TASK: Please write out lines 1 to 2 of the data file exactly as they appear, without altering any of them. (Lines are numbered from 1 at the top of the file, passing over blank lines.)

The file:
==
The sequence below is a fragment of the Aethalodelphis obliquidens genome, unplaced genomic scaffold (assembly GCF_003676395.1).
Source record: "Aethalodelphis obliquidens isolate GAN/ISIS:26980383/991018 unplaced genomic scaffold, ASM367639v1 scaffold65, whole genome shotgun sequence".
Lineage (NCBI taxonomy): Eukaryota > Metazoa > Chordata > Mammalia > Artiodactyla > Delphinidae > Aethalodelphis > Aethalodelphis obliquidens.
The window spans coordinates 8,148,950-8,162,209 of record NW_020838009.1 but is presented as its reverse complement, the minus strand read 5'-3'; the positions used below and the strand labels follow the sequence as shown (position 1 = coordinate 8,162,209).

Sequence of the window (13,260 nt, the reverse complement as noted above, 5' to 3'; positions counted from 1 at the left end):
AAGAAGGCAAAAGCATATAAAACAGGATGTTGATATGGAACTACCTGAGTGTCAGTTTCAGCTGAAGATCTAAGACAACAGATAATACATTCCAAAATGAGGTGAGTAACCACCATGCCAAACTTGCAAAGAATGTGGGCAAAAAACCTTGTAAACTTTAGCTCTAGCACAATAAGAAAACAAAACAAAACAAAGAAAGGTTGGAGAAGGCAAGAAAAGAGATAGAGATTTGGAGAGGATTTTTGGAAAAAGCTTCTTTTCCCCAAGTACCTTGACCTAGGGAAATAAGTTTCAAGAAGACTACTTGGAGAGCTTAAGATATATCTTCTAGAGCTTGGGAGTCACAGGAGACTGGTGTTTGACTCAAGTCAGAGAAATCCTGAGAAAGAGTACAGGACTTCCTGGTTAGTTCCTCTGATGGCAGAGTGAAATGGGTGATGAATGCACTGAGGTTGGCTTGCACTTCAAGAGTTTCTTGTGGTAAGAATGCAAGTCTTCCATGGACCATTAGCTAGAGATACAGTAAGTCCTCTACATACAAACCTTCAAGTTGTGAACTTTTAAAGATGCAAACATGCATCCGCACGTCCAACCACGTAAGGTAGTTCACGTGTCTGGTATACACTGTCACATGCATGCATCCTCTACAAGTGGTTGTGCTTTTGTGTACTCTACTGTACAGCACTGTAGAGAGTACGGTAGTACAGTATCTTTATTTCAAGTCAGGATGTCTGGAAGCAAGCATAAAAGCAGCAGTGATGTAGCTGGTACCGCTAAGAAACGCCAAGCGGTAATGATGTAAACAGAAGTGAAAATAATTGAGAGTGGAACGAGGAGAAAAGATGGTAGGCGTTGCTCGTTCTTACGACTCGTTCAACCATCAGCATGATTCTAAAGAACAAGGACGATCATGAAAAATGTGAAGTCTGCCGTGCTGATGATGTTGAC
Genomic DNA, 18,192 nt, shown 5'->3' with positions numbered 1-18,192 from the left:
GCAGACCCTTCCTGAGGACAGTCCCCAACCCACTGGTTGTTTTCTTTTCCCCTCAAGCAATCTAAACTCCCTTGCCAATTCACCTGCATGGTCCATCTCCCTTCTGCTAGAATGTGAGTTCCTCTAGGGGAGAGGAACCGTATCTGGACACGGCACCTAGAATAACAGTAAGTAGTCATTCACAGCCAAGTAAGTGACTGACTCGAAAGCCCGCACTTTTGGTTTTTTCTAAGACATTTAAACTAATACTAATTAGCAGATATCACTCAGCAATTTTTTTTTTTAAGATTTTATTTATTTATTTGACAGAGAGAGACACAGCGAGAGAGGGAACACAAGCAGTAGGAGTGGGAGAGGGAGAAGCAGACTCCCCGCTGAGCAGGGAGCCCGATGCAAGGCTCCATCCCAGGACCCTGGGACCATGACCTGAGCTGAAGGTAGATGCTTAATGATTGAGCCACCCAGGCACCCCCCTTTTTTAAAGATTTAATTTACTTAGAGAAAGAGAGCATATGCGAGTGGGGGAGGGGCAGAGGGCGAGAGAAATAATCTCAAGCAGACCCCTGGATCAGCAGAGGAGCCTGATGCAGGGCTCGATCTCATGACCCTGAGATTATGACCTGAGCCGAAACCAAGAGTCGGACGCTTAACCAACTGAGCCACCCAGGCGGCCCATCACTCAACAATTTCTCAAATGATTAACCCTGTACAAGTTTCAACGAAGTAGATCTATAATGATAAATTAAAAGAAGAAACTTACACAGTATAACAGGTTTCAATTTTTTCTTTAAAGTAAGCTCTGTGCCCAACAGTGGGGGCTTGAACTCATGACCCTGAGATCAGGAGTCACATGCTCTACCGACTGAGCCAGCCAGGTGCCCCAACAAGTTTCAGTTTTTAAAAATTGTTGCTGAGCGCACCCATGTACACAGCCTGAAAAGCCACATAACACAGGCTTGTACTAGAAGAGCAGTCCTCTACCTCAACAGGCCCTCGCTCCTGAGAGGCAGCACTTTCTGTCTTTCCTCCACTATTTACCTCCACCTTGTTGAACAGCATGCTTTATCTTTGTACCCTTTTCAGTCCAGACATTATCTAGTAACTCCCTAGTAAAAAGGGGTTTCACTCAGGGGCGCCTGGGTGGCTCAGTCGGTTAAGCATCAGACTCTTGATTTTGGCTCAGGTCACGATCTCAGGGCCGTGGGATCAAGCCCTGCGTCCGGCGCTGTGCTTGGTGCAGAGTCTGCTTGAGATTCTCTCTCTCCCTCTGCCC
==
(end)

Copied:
The sequence below is a fragment of the Aethalodelphis obliquidens genome, unplaced genomic scaffold (assembly GCF_003676395.1).
Source record: "Aethalodelphis obliquidens isolate GAN/ISIS:26980383/991018 unplaced genomic scaffold, ASM367639v1 scaffold65, whole genome shotgun sequence".